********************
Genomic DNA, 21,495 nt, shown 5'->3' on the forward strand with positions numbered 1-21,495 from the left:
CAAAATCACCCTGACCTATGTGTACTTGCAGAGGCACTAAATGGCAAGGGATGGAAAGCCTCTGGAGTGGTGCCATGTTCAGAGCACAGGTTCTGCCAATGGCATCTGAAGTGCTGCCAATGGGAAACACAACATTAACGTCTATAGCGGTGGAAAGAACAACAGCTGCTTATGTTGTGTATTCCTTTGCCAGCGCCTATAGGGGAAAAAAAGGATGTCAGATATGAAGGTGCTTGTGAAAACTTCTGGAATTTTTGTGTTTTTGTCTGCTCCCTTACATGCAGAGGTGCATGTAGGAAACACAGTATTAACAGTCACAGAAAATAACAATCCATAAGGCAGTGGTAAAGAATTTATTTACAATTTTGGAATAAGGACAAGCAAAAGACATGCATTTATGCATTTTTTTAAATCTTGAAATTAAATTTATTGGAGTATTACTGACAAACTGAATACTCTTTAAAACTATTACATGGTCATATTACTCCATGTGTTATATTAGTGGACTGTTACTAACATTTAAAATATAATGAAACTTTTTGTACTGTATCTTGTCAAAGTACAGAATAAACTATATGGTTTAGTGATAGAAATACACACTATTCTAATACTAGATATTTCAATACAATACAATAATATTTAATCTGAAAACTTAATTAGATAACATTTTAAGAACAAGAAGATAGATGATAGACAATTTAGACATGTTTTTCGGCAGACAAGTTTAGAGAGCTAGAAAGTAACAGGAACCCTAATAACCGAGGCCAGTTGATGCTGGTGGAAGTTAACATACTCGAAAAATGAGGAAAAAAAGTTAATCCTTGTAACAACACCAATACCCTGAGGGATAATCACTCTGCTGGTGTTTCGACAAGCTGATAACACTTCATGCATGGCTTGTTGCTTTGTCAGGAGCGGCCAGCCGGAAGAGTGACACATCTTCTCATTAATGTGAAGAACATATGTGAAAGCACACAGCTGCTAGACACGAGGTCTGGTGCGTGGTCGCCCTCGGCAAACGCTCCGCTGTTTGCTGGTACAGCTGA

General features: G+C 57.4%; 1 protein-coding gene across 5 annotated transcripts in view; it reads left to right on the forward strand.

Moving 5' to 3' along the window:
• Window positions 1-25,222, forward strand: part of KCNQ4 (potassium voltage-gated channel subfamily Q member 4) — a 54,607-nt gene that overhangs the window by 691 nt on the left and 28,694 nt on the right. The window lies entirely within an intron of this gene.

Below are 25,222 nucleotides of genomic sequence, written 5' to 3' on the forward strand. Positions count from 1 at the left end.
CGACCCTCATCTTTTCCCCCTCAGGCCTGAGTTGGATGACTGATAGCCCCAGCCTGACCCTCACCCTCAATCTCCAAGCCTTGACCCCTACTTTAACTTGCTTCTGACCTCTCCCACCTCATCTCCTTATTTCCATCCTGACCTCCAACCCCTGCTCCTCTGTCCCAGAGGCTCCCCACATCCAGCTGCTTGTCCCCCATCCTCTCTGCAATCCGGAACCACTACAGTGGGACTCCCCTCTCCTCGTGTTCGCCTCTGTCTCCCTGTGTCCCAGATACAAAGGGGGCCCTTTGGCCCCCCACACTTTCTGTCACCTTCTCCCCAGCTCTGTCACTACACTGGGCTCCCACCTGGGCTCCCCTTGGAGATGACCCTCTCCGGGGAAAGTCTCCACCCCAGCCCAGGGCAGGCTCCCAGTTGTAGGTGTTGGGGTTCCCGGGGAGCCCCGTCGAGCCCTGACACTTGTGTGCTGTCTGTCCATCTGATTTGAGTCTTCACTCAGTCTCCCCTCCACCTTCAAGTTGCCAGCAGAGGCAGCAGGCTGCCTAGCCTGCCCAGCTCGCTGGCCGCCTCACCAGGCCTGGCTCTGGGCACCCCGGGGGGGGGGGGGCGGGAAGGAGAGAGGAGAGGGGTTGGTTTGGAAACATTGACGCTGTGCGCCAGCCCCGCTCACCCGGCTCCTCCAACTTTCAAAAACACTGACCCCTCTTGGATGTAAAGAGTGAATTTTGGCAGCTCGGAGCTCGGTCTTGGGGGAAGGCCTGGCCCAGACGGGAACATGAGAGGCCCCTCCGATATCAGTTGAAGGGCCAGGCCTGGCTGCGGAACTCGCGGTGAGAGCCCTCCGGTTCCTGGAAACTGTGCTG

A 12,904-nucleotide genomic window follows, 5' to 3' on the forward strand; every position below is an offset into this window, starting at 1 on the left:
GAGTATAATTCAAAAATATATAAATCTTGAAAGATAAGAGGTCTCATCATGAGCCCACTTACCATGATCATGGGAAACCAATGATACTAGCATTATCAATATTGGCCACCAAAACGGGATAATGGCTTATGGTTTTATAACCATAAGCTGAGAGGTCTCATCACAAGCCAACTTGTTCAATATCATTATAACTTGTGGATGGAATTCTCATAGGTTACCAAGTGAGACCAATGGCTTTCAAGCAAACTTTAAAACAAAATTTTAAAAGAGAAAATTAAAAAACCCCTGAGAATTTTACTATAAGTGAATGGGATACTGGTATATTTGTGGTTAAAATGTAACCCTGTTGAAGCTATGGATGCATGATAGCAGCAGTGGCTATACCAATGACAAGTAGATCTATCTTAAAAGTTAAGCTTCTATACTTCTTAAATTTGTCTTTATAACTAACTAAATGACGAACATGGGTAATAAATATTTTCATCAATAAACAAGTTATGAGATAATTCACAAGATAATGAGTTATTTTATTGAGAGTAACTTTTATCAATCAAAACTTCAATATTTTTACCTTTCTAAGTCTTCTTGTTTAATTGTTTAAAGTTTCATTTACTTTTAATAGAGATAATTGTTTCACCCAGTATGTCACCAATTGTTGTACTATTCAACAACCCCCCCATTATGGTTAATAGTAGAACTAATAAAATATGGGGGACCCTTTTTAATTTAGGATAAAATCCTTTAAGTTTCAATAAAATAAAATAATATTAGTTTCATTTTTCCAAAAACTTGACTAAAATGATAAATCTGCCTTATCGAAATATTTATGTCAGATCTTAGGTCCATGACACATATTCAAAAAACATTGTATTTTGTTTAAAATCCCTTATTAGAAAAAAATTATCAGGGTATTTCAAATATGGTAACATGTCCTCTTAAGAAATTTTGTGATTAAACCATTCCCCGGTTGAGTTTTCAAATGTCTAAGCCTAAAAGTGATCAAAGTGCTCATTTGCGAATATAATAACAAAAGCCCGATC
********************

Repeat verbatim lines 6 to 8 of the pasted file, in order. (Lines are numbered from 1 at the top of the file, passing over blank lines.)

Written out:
Below are 25,222 nucleotides of genomic sequence, written 5' to 3' on the forward strand. Positions count from 1 at the left end.
CGACCCTCATCTTTTCCCCCTCAGGCCTGAGTTGGATGACTGATAGCCCCAGCCTGACCCTCACCCTCAATCTCCAAGCCTTGACCCCTACTTTAACTTGCTTCTGACCTCTCCCACCTCATCTCCTTATTTCCATCCTGACCTCCAACCCCTGCTCCTCTGTCCCAGAGGCTCCCCACATCCAGCTGCTTGTCCCCCATCCTCTCTGCAATCCGGAACCACTACAGTGGGACTCCCCTCTCCTCGTGTTCGCCTCTGTCTCCCTGTGTCCCAGATACAAAGGGGGCCCTTTGGCCCCCCACACTTTCTGTCACCTTCTCCCCAGCTCTGTCACTACACTGGGCTCCCACCTGGGCTCCCCTTGGAGATGACCCTCTCCGGGGAAAGTCTCCACCCCAGCCCAGGGCAGGCTCCCAGTTGTAGGTGTTGGGGTTCCCGGGGAGCCCCGTCGAGCCCTGACACTTGTGTGCTGTCTGTCCATCTGATTTGAGTCTTCACTCAGTCTCCCCTCCACCTTCAAGTTGCCAGCAGAGGCAGCAGGCTGCCTAGCCTGCCCAGCTCGCTGGCCGCCTCACCAGGCCTGGCTCTGGGCACCCCGGGGGGGGGGGGGCGGGAAGGAGAGAGGAGAGGGGTTGGTTTGGAAACATTGACGCTGTGCGCCAGCCCCGCTCACCCGGCTCCTCCAACTTTCAAAAACACTGACCCCTCTTGGATGTAAAGAGTGAATTTTGGCAGCTCGGAGCTCGGTCTTGGGGGAAGGCCTGGCCCAGACGGGAACATGAGAGGCCCCTCCGATATCAGTTGAAGGGCCAGGCCTGGCTGCGGAACTCGCGGTGAGAGCCCTCCGGTTCCTGGAAACTGTGCTG

A 12,904-nucleotide genomic window follows, 5' to 3' on the forward strand; every position below is an offset into this window, starting at 1 on the left: